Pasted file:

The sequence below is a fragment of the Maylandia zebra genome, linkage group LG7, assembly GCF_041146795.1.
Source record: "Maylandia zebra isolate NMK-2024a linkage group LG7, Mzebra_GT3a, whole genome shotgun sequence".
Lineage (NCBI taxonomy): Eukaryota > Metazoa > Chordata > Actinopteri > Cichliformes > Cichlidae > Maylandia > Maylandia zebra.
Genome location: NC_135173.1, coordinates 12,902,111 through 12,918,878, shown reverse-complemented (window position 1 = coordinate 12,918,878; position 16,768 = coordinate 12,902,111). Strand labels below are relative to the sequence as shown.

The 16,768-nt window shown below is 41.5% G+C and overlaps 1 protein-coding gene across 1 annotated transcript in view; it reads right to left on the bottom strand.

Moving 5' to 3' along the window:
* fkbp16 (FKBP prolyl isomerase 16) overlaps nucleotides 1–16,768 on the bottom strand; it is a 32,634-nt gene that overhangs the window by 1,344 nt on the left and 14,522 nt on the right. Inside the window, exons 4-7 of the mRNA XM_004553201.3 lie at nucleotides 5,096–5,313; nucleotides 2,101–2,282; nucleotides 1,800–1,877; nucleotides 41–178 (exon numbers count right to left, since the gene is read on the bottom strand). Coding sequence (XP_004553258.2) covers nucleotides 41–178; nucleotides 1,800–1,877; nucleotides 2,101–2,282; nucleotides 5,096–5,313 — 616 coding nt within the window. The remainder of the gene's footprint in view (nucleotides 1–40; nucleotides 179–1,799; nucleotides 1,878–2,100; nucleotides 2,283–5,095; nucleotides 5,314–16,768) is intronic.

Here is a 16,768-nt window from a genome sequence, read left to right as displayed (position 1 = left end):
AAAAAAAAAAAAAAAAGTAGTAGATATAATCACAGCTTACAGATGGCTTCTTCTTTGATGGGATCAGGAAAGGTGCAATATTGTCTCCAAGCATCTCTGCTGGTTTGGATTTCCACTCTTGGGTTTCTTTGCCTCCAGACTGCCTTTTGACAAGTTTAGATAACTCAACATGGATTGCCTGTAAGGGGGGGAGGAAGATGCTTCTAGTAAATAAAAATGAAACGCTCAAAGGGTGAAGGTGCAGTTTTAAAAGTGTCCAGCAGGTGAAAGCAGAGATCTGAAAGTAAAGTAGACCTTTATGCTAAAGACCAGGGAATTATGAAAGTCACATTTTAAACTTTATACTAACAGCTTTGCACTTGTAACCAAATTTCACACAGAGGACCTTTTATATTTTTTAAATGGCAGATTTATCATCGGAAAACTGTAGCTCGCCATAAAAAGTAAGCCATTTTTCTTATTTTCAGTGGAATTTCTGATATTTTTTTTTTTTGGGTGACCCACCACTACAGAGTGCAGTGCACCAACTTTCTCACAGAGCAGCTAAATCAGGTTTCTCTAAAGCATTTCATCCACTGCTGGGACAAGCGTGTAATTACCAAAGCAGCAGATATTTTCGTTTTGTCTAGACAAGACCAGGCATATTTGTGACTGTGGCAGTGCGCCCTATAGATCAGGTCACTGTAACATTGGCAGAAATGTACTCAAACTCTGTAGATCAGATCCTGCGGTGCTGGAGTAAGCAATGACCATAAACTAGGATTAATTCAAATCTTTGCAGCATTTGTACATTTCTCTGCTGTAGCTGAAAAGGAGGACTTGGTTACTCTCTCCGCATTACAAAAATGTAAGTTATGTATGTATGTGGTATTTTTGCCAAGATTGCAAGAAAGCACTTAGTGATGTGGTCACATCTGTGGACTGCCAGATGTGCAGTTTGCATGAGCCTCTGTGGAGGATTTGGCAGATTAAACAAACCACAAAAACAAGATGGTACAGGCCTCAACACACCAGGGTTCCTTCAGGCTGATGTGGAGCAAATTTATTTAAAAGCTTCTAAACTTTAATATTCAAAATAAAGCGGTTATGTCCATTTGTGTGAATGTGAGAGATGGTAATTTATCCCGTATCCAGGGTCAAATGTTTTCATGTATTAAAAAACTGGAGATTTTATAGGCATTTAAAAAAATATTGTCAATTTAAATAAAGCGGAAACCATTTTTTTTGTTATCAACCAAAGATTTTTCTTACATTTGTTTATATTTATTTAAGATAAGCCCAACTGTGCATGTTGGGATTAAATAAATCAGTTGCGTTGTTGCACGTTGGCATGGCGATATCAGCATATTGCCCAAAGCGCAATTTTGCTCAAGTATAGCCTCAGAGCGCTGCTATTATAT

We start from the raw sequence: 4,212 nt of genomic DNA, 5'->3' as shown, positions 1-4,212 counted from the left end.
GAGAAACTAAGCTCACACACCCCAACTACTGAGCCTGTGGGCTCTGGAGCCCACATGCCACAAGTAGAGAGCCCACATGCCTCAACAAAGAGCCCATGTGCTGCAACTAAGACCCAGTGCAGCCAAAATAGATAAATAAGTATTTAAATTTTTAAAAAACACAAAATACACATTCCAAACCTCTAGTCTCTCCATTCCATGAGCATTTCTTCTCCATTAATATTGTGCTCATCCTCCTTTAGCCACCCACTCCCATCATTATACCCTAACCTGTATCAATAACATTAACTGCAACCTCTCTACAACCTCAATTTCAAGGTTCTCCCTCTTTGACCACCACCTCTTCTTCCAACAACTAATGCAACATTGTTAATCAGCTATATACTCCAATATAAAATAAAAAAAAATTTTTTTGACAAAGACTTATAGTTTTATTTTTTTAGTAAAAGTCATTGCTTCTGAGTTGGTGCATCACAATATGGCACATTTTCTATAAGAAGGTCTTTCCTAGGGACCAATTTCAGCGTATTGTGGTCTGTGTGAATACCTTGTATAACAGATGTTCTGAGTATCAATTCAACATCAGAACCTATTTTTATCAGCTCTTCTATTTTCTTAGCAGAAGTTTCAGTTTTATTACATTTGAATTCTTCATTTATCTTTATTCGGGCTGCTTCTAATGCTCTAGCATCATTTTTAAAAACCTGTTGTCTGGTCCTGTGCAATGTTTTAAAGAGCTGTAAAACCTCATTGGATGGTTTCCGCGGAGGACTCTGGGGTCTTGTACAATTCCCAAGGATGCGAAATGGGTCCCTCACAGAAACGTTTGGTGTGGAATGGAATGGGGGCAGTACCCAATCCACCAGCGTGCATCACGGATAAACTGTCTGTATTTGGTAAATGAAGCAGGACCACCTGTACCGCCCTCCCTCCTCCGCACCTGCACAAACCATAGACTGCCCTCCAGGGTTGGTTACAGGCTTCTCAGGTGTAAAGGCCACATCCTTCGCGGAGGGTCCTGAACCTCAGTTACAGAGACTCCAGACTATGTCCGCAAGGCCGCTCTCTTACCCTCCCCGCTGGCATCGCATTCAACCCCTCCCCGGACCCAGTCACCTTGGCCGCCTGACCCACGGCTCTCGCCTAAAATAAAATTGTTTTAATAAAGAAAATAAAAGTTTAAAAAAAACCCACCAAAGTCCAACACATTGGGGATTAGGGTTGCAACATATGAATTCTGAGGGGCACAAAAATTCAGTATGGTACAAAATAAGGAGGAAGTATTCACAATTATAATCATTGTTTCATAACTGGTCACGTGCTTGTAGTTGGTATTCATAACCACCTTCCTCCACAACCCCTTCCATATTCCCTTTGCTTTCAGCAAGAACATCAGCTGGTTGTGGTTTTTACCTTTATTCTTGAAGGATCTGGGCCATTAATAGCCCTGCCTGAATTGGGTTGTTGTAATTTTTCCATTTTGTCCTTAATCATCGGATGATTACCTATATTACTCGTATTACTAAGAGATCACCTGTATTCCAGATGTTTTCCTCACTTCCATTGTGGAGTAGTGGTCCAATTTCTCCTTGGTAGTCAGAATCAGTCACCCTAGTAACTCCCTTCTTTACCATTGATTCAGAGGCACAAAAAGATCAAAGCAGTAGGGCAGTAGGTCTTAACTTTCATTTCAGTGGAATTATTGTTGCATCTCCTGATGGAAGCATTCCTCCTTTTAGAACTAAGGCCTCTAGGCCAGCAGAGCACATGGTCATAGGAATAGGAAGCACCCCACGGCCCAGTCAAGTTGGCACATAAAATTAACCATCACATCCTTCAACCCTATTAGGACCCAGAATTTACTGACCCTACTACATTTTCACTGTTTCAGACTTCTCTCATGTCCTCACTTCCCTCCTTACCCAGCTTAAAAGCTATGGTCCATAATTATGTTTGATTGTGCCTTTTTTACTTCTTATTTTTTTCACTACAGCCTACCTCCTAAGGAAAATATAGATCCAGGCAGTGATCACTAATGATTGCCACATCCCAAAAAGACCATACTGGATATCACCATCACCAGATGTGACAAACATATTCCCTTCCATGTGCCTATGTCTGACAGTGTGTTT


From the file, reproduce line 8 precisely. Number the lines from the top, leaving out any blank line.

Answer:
Here is a 16,768-nt window from a genome sequence, read left to right as displayed (position 1 = left end):